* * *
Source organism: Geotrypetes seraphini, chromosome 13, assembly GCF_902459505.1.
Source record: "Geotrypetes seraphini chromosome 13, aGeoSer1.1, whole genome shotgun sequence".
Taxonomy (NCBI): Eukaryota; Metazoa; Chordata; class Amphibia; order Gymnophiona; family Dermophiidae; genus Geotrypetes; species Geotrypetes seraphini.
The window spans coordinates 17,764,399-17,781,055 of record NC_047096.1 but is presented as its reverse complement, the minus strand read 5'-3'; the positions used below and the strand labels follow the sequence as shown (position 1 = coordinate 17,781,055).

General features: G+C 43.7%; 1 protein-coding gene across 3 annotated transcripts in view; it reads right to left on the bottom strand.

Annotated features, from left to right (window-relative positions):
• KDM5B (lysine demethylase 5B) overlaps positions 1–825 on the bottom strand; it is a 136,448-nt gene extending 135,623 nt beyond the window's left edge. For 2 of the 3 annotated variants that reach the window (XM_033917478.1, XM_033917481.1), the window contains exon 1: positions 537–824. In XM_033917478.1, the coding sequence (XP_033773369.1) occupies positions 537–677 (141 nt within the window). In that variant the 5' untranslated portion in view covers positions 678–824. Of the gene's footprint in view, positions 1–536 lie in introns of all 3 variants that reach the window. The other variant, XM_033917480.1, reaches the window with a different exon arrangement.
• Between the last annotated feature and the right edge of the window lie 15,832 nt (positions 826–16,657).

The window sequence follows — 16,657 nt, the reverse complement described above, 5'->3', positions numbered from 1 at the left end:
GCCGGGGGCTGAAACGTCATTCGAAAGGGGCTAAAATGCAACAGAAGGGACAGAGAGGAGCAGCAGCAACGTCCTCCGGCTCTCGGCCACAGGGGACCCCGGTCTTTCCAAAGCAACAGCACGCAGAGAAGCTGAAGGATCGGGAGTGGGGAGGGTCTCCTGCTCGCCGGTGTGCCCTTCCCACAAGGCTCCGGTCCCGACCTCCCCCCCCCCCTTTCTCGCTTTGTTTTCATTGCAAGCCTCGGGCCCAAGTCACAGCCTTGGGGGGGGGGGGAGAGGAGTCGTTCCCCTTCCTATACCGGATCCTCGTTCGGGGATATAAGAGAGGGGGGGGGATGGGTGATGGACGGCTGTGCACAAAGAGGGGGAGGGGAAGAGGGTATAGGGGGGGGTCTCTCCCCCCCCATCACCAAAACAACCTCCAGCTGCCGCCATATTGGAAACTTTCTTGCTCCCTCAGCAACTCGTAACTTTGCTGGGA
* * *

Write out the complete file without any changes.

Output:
Source organism: Geotrypetes seraphini, chromosome 13, assembly GCF_902459505.1.
Source record: "Geotrypetes seraphini chromosome 13, aGeoSer1.1, whole genome shotgun sequence".
Taxonomy (NCBI): Eukaryota; Metazoa; Chordata; class Amphibia; order Gymnophiona; family Dermophiidae; genus Geotrypetes; species Geotrypetes seraphini.
The window spans coordinates 17,764,399-17,781,055 of record NC_047096.1 but is presented as its reverse complement, the minus strand read 5'-3'; the positions used below and the strand labels follow the sequence as shown (position 1 = coordinate 17,781,055).

General features: G+C 43.7%; 1 protein-coding gene across 3 annotated transcripts in view; it reads right to left on the bottom strand.

Annotated features, from left to right (window-relative positions):
• KDM5B (lysine demethylase 5B) overlaps positions 1–825 on the bottom strand; it is a 136,448-nt gene extending 135,623 nt beyond the window's left edge. For 2 of the 3 annotated variants that reach the window (XM_033917478.1, XM_033917481.1), the window contains exon 1: positions 537–824. In XM_033917478.1, the coding sequence (XP_033773369.1) occupies positions 537–677 (141 nt within the window). In that variant the 5' untranslated portion in view covers positions 678–824. Of the gene's footprint in view, positions 1–536 lie in introns of all 3 variants that reach the window. The other variant, XM_033917480.1, reaches the window with a different exon arrangement.
• Between the last annotated feature and the right edge of the window lie 15,832 nt (positions 826–16,657).

The window sequence follows — 16,657 nt, the reverse complement described above, 5'->3', positions numbered from 1 at the left end:
GCCGGGGGCTGAAACGTCATTCGAAAGGGGCTAAAATGCAACAGAAGGGACAGAGAGGAGCAGCAGCAACGTCCTCCGGCTCTCGGCCACAGGGGACCCCGGTCTTTCCAAAGCAACAGCACGCAGAGAAGCTGAAGGATCGGGAGTGGGGAGGGTCTCCTGCTCGCCGGTGTGCCCTTCCCACAAGGCTCCGGTCCCGACCTCCCCCCCCCCCTTTCTCGCTTTGTTTTCATTGCAAGCCTCGGGCCCAAGTCACAGCCTTGGGGGGGGGGGGAGAGGAGTCGTTCCCCTTCCTATACCGGATCCTCGTTCGGGGATATAAGAGAGGGGGGGGGATGGGTGATGGACGGCTGTGCACAAAGAGGGGGAGGGGAAGAGGGTATAGGGGGGGGTCTCTCCCCCCCCATCACCAAAACAACCTCCAGCTGCCGCCATATTGGAAACTTTCTTGCTCCCTCAGCAACTCGTAACTTTGCTGGGA